Monday Medical: Acupuncture: an effective treatment for PTSD | SteamboatToday.com

Monday Medical: Acupuncture: an effective treatment for PTSD

Susan Cunningham/For Steamboat Today

Post-traumatic stress disorder can be an immense challenge for anyone experiencing it. But studies show relief may come from an unexpected source: acupuncture.

Yampa Valley Medical Center's first free acupuncture clinic for veterans will give all veterans — whether they have experienced PTSD or not — an opportunity to try out the treatment. Below are some basics on acupuncture and how it has been shown to help specifically with PTSD.

Benefits of acupuncture

Acupuncture has long been heralded as a treatment for various health issues. It can provide relief for almost any condition, including chronic low back pain, menopausal symptoms, insomnia, depression, digestive orders and allergies, said Kelley McDaneld, a licensed acupuncturist with Integrated Health at YVMC.

The practice has been used for thousands of years, and its efficacy is shown over and over in historical and empirical evidence.

Though modern science hasn't pinpointed exactly why acupuncture helps, it does show the body responds. With each needle inserted, there's a vascular response that increases blood flow into the area, as well as a neural response that results in the brain releasing neurotransmitters, hormones or other chemicals.

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The response can be specific to each individual.

"Some respond very well, others not as much," McDaneld said. "People are very unique." But in many cases, acupuncture results in a positive change.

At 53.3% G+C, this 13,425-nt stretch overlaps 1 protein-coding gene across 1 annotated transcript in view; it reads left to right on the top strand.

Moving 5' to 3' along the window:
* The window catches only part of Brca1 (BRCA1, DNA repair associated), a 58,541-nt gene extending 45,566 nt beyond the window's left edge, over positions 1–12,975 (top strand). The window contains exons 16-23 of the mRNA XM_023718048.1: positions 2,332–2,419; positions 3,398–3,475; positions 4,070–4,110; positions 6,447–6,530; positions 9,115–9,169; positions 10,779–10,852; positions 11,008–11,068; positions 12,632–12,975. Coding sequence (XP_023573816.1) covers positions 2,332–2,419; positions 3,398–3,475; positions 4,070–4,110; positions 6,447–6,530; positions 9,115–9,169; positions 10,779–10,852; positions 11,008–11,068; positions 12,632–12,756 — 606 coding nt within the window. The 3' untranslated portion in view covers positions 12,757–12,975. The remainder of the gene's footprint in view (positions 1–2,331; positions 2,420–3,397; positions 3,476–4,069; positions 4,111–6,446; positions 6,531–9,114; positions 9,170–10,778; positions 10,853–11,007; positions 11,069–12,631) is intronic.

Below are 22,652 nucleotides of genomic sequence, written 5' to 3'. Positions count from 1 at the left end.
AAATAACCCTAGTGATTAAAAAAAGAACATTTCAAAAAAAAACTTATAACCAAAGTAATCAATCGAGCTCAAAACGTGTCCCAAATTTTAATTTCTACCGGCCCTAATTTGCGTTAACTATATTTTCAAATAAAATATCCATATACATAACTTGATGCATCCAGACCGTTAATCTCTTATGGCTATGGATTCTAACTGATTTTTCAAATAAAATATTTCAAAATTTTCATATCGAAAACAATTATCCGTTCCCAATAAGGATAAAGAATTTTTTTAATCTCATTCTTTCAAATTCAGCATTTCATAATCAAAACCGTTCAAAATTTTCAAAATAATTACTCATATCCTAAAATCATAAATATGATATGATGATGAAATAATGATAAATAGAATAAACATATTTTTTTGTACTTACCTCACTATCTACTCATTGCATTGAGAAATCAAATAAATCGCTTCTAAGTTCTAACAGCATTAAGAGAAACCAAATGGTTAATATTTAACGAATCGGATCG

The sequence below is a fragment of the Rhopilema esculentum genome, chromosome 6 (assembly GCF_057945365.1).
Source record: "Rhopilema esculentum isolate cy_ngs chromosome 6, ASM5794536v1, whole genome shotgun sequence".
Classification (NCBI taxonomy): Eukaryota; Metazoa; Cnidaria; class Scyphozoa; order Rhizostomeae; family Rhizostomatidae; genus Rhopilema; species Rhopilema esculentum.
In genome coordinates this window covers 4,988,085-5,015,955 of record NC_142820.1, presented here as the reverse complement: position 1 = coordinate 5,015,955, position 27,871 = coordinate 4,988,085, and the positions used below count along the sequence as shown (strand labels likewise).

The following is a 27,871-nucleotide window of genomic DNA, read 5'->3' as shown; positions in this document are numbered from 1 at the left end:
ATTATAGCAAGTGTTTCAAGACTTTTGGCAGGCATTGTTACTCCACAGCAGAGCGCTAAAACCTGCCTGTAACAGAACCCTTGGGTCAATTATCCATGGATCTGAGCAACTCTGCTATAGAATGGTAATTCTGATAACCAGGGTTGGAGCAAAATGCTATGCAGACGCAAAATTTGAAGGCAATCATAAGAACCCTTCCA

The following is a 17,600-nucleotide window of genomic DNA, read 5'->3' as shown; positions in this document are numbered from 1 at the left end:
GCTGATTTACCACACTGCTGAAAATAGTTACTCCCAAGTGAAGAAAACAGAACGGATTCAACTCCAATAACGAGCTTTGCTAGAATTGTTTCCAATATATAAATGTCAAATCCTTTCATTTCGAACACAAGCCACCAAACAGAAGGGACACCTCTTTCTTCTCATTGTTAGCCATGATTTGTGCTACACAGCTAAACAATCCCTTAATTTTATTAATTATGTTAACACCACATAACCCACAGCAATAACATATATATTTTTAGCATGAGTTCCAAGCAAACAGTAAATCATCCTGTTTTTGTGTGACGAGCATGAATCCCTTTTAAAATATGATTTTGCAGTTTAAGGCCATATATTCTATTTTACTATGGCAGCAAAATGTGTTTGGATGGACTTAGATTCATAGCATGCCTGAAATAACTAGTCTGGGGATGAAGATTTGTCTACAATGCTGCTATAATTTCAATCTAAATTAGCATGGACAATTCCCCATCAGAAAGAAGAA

What to expect

In Chinese style acupuncture, which McDaneld practices, needles are inserted in several places on the body. A patient may not feel the needle going through the skin, but should feel a deeper sensation once it's in; McDaneld describes it as a heaviness or ache. There are 12 main acupuncture channels in the body, and a patient may also feel an electric 'zing' down a channel as a needle is inserted.

That sensation goes away after about 30 seconds, but the needles are left in for 20 to 40 minutes.

Some people notice an immediate improvement; for others, especially those with more chronic conditions, it can take a series of treatments to get results. That might mean being treated once or twice a week for six to eight visits.

Acupuncture and PTSD

Post-traumatic stress disorder can result after experiencing a traumatic event, such as death, the threat of death or injury. Symptoms of PTSD can be debilitating, including flashbacks, nightmares and severe anxiety. Veterans experience a higher percentage of PTSD than the general public.

Sufferers of PTSD can be virtually "frozen in fear," McDaneld said. Acupuncture can help, as it inhibits the fight-or-flight response, allowing people move forward. In one study, acupuncture was shown to be as effective as Cognitive Behavior Therapy in treating PTSD in veterans.

"It's nice to have acupuncture as a treatment modality for PTSD, because it's a nonverbal treatment," McDaneld said. "It doesn't require the person to revisit the experience."

Veterans who attend YVMC's free clinic do not have to be suffering from PTSD; the event is more of a chance to experience the benefits of acupuncture. At the clinic, people will be treated with ear acupuncture and some body acupuncture.

"Ear acupuncture can be extremely powerful," McDaneld said. "They'll definitely feel more relaxed."

One of McDaneld's very first patients was her grandfather, a World War II veteran. He was in his late 80s when she started giving him acupuncture regularly. He's now 95, and still looks forward to the treatment.

"Every veteran that I've ever worked with has responded very well to acupuncture," McDaneld said.

Susan Cunningham writes for Yampa Valley Medical Center. She can be reached at cunninghamsbc@gmail.com.